After the collapse of the German Democratic Republic, it was decided to renovate the factory’s listed, historical buildings. This decision brought a new lease of life to the complex. While weaving machines are no longer produced today, a wide range of new tenants was found, following the gradual renovation. Trade and services, art and culture, gastronomy and commerce, training facilities and sports facilities are now all available here. To learn more about the history and present development of the “Schönherrfabrik”, take part in a guided tour. You will hear stories from the life of Louis F. Schönherr, the father of loom construction in Saxony, and how industrial development has changed the environment in Chemnitz.
State Museum for Archaeology Chemnitz
SMAC – Are you up for a stroll through 300,000 years of cultural history with 6,200 exhibits spread over 3,000m²? Then welcome to the State Museum of Archaeology Chemnitz! Over the museum’s three floors, visitors can follow the development of the human species, from hunter-gatherer to the present.
Chemnitz – A Museum of Architecture
The art historian, Ingrid Mössinger, was head of the “Kunstsammlungen Chemnitz” art collection for many years. Last year, in an interview with Deutschlandfunk radio, she said that “the city is underappreciated”.
Mössinger is a particular fan of the the fact that “Chemnitz is a pure museum of architecture”. Indeed, the city’s skyline is dominated in some places by buildings from the late 19th and early 20th centuries. There are, however, also plenty of buildings from the communist period, which are perhaps not quite so pleasing to gaze upon.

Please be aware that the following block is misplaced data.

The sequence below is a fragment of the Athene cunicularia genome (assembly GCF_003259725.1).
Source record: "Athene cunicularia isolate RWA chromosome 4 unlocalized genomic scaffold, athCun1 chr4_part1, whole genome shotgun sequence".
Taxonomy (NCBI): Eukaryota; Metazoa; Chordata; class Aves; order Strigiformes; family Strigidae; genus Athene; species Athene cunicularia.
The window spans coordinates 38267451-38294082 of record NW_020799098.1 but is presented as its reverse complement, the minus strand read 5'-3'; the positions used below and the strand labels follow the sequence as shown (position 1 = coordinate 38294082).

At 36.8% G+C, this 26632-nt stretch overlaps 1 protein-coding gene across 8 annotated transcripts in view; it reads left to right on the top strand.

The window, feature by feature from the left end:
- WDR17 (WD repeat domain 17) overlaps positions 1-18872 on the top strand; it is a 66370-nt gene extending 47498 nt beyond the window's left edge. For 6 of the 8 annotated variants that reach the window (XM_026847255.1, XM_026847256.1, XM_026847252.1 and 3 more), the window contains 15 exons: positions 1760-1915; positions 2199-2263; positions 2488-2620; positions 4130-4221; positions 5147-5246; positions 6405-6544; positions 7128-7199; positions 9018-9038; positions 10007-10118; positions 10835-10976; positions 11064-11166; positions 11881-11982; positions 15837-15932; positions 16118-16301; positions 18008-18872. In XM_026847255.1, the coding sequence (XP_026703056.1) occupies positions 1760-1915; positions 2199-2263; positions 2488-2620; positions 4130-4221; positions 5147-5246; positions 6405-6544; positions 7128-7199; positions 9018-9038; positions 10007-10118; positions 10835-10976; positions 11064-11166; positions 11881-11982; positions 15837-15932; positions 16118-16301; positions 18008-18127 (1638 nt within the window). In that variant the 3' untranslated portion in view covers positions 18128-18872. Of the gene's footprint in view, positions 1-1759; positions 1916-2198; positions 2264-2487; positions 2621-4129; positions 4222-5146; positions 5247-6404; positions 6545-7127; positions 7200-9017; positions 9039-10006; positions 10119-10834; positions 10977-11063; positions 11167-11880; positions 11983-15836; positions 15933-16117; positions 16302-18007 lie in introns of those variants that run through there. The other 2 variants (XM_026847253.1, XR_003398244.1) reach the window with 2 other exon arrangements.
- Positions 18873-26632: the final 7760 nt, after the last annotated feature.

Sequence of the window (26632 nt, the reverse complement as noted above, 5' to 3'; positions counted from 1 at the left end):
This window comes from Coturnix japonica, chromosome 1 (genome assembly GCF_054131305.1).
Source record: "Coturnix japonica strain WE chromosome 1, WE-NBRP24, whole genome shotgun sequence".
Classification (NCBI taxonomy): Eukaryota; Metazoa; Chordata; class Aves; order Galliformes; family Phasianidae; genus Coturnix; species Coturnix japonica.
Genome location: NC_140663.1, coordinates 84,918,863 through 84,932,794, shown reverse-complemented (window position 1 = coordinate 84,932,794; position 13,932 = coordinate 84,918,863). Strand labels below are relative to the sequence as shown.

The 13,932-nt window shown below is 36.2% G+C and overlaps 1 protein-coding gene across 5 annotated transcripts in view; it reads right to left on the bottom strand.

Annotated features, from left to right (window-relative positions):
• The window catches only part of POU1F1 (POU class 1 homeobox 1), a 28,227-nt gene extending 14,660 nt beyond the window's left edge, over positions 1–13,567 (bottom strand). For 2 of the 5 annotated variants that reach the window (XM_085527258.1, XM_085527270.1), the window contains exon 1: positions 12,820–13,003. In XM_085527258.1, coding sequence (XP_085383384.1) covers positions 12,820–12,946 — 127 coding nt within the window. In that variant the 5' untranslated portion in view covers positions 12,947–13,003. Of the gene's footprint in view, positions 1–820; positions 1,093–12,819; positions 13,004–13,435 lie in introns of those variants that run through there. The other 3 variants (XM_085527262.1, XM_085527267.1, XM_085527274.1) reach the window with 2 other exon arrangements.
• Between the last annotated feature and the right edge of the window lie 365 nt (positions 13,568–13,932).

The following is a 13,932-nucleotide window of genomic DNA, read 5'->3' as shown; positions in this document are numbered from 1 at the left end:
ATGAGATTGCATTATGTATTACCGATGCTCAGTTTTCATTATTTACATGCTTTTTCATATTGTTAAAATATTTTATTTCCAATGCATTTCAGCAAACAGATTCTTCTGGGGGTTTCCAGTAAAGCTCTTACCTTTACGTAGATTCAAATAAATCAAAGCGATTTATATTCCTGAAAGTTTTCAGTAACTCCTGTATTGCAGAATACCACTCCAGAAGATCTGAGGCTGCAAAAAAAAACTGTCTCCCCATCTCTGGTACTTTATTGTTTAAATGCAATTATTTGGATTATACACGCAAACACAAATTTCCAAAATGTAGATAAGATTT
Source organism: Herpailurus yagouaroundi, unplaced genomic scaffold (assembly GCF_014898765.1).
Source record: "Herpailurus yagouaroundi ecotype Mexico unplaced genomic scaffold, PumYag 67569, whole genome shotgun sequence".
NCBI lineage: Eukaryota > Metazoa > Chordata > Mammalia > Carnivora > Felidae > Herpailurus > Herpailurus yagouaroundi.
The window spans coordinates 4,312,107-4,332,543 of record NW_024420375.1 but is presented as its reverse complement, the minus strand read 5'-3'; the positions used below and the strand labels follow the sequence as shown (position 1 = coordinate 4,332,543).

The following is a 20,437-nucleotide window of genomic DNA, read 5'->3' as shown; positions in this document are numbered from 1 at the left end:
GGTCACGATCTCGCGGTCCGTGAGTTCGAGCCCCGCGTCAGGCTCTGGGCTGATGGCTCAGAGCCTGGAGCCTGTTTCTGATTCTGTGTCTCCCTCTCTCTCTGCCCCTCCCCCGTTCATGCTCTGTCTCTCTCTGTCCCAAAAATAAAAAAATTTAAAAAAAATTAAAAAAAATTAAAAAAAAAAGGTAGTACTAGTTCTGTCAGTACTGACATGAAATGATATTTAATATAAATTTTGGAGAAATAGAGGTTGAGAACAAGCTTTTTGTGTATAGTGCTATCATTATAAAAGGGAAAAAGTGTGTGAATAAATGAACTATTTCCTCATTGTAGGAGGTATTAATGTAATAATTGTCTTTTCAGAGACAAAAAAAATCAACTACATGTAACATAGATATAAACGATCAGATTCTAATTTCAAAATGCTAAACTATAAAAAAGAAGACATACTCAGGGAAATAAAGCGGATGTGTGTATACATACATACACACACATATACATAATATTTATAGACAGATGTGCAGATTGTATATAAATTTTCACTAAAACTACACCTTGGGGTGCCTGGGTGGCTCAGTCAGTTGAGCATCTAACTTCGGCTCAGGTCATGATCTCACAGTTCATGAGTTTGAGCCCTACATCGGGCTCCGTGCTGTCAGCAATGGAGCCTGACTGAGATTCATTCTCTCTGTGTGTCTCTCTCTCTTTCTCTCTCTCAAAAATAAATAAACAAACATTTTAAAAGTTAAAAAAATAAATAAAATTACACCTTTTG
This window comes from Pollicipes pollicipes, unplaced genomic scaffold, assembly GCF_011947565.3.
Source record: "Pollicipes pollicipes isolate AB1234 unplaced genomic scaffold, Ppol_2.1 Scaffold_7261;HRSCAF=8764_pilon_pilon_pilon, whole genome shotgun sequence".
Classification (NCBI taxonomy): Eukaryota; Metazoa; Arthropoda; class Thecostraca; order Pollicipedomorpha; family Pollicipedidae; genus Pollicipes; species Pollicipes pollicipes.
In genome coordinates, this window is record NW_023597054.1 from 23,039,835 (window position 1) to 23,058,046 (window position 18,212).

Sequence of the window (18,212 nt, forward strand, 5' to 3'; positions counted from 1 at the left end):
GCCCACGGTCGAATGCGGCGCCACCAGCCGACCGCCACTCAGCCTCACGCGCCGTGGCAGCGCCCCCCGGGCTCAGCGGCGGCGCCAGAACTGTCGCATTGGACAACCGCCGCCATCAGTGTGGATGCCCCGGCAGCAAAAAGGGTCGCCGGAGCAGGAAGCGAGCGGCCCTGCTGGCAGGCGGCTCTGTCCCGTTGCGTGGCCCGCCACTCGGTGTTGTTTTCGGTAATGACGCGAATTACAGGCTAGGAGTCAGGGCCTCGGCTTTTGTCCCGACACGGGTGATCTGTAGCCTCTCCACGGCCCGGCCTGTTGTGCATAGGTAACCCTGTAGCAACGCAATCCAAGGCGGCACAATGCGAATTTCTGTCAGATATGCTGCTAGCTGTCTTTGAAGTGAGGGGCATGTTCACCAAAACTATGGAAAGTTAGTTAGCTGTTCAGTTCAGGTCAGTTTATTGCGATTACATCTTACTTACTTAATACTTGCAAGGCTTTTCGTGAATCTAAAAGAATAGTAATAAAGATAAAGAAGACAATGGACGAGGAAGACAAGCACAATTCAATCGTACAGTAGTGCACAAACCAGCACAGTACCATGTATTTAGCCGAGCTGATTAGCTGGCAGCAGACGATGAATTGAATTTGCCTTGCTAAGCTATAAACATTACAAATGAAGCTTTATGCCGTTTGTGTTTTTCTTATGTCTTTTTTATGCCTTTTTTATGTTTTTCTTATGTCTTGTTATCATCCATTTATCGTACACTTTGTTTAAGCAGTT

Observant visitors walking through the city, will see buildings from the Gründerzeit (the period of rapid industrialization in Germany, in the second half of the 1800s), as well as in Art Nouveau and Bauhaus styles. Many Gründerzeit and Art Nouveau buildings can be found in the Kassberg district, west of the city centre. The wide avenues here are lined with stately trees. With a certain civic pride, many locals of Chemnitz consider this area pride, the city’s most beautiful district.
Particularly worth seeing are the historic market hall, the former Royal Grammar School, the Methodist Friedenskirche (Church of Peace), the Kaiserliche Oberpostdirektion (Imperial Post Office) and some residential buildings in Barbarossastrasse and Ahornstrasse. The birthplace and parental home of Marianne Brandt, probably the most important German metal designer (in the Bauhaus style), is also located in the Kassberg district. In publicly accessible study rooms, there is an archive dedicated to the work of this renowned artist.